What’s the “Order a Drink” Phase?
Hello, RDI fans! If you’ve looked at newer RDI characters like Keet and Nitrel, or if you’ve purchased a recent printing of RDI 1 or 2, you’ll notice that a few things have changed. Specifically, we’ve simplified a lot of card wordings. Our goal was to make the game easier to understand by reducing complexity and cognitive dissonance.
Now, to be clear before the internet catches fire: there are no functional changes here. The game is the same as it was before. We’re just simplifying the language we use on cards and elsewhere to make the game more approachable for new players.
So, with that out of the way, what’s changed?
Order a Drink Phase
The “Buy Drinks” Phase was always a bit of a misnomer that sometimes led to confusion when a new player grabbed a gold coin to “buy” the drink they were giving to another player. In fact, every time we taught the game to new players, we had to say “don’t worry, you pay for those drinks later”. Well, now we don’t have to explain that anymore, because “Order a Drink” captures that concept in a much more natural way. So, now you order a drink for a friend, then you drink to end your turn.
Of course, any card that says it works during the Buy Drinks Phase works the same way during the Order a Drink Phase, because they’re the same phase.
Gambling Card Wording
In the early days of RDI, the philosophy of SlugFest Games was “put everything on the cards so players don’t have to refer to the rules during the game”. In some cases, we succeeded at achieving the goals of this philosophy, and in other cases, we didn’t. Gambling cards (especially “Gambling? I’m in!”) are an example of where this philosophy needed to be revisited. Here’s a card from the previous printing:
Here’s what we explain on this card: if you play it as an Action, you start a Round of Gambling, everyone has to ante, and you’re winning. It also explains that you can’t play it after a Winning Hand (more on that in a bit). Here’s some stuff that isn’t explained on the card: the fact that you go around the table playing Gambling and Cheating Cards or passing and the fact that the last card played wins the pot.
In other words, despite the complex wording, it doesn’t tell you everything, and you therefore still need to know what a Round of Gambling is and how it works (each player antes, proceed in turn order playing cards or passing, last person to play a card wins the pot, etc). To know all of that extra stuff, you need to refer to the section of the rules about gambling. And there’s the rub: as long as you have to read the rules to know how gambling works, then why complicate the cards with a partial explanation?
Here’s the new version:
Once we assume that you know the basics of how a Round of Gambling works, the card actually becomes super simple.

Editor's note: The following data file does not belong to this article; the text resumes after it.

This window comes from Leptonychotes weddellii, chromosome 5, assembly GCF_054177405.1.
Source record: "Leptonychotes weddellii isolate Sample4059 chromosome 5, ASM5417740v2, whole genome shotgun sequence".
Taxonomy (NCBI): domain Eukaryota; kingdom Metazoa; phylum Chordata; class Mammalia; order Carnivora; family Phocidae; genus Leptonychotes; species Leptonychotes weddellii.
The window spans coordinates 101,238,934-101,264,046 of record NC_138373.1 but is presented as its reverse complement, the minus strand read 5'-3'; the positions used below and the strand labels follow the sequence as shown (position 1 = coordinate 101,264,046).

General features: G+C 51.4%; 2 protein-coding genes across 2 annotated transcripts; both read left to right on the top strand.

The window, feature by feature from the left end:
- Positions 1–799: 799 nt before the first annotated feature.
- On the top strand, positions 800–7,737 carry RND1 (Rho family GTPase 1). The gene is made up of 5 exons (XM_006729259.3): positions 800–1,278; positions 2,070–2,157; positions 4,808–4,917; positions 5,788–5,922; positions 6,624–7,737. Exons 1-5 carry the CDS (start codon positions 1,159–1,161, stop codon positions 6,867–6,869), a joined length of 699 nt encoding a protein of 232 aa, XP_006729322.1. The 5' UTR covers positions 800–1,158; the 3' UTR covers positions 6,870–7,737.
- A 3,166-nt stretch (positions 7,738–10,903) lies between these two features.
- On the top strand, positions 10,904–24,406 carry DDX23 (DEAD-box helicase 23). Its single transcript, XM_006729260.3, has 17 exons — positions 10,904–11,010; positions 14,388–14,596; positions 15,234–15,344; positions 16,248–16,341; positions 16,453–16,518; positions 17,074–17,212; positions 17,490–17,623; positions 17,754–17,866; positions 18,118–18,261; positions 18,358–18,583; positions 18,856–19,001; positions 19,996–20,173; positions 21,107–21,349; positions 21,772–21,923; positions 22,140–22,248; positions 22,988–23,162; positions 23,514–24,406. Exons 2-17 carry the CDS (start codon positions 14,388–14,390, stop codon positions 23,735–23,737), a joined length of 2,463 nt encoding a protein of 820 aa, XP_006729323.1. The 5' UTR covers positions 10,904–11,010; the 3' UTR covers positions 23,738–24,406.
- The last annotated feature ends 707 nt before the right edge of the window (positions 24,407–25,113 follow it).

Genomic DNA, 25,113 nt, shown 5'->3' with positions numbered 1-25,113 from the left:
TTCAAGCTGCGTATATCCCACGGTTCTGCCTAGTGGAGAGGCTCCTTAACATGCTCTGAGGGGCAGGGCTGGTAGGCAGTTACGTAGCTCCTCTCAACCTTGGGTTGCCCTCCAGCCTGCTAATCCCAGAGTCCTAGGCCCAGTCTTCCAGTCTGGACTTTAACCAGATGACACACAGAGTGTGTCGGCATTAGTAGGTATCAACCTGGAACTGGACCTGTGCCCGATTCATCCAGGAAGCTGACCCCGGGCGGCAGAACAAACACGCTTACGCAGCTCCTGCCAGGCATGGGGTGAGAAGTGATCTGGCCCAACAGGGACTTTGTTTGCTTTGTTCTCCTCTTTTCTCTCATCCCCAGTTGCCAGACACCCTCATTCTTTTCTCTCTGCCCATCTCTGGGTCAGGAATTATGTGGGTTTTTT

A second change we made to Gambling Cards is that we moved the text that tells you that you need to cheat to beat a Winning Hand onto Winning Hand itself.
For a long time, the restricting was written on the Gambling Cards. This ensured that a player could know the restriction by looking only at the cards at his or her hand, but the downside was that it added two lines of text to every Gambling Card in the game – two lines which were easy to overlook. We like the simplicity of this wording better, and besides, the explanation of “you have to cheat to beat a winning hand” makes thematic sense and is easy to remember.
Note: Three older Gambling Cards can legally be played after Winning Hand: Erin’s “It is not wise to upset a Druid”, Captain Whitehawk’s “That’s a fine hand there, but this one’s got you beat”, and Ozrik’s “I only gamble if it’s a sure thing”. All three of these cards may still be played after Winning Hand, as before, and future printings of these cards will make that clear. Sorry for the confusion, but we feel that the simplicity is worth it.
Those of you who have played with a Red Dragon Inn 5 drink deck know that we tried something new:
Those drink icons were such an improvement over the text version of the same effect that we decided to extend them to the rest of the drink decks. I mean, have you ever actually read the text for a chaser card? It’s pretty daunting.
Here’s the better version:
“Ignore a Drink”
Related to chasers, have you ever noticed that previous versions of cards that Ignore a Drink actually say “Ignore a Drink Card”?
This wording leads to two different problems with new players. First, by saying “Drink Card” instead of “Drink”, it causes confusion when we explain the rule that a Drink plus Chasers all count as a single Drink that you can Ignore all at once. So, “Ignore a Drink” is better, since it makes sense in both the case of a single Drink and the case of a Drink with one or more Chasers.
There’s a second point of confusion on there, too. Have you ever taught RDI to a new player and had to explain to them that they should wait to play their Ignore until after they reveal their Drink because it might be something good like Holy Water? We’ve had to explain that many times. One of the issues is that the reminder text confusingly says “may”. That’s a bit of a problem, since looking isn’t actually optional.
The new wording gets rid of both confusing points, and is shorter and simpler to boot:
(No, “Ignore a Drink” doesn’t mean you can now start Ignoring Drink Events with these cards! Those are still different.)
There are a few other small changes, but that covers the main things. Again, nothing here represents a functional change – we’re just simplifying cards to make sure that new players grok the game as quickly as possible.
If you have any questions about these changes or anything else, please hit us up on Facebook!